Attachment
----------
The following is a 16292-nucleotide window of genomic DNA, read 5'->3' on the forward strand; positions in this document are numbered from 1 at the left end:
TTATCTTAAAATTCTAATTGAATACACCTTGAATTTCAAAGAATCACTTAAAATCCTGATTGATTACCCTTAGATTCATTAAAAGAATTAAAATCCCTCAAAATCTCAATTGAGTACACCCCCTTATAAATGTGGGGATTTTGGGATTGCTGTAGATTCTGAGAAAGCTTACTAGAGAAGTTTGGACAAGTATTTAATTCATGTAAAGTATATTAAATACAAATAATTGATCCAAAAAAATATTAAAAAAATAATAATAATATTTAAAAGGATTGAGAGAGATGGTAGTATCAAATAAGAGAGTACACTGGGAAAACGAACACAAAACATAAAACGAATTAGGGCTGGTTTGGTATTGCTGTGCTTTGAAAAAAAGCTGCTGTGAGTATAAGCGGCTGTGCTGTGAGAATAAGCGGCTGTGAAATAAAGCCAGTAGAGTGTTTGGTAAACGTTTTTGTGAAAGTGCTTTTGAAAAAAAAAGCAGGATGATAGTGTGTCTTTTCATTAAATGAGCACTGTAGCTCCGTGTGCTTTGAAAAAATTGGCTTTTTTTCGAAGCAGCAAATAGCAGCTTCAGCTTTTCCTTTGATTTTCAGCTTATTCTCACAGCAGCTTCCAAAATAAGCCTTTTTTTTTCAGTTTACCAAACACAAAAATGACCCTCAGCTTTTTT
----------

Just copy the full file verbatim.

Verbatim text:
The following is a 16292-nucleotide window of genomic DNA, read 5'->3' on the forward strand; positions in this document are numbered from 1 at the left end:
TTATCTTAAAATTCTAATTGAATACACCTTGAATTTCAAAGAATCACTTAAAATCCTGATTGATTACCCTTAGATTCATTAAAAGAATTAAAATCCCTCAAAATCTCAATTGAGTACACCCCCTTATAAATGTGGGGATTTTGGGATTGCTGTAGATTCTGAGAAAGCTTACTAGAGAAGTTTGGACAAGTATTTAATTCATGTAAAGTATATTAAATACAAATAATTGATCCAAAAAAATATTAAAAAAATAATAATAATATTTAAAAGGATTGAGAGAGATGGTAGTATCAAATAAGAGAGTACACTGGGAAAACGAACACAAAACATAAAACGAATTAGGGCTGGTTTGGTATTGCTGTGCTTTGAAAAAAAGCTGCTGTGAGTATAAGCGGCTGTGCTGTGAGAATAAGCGGCTGTGAAATAAAGCCAGTAGAGTGTTTGGTAAACGTTTTTGTGAAAGTGCTTTTGAAAAAAAAAGCAGGATGATAGTGTGTCTTTTCATTAAATGAGCACTGTAGCTCCGTGTGCTTTGAAAAAATTGGCTTTTTTTCGAAGCAGCAAATAGCAGCTTCAGCTTTTCCTTTGATTTTCAGCTTATTCTCACAGCAGCTTCCAAAATAAGCCTTTTTTTTTCAGTTTACCAAACACAAAAATGACCCTCAGCTTTTTT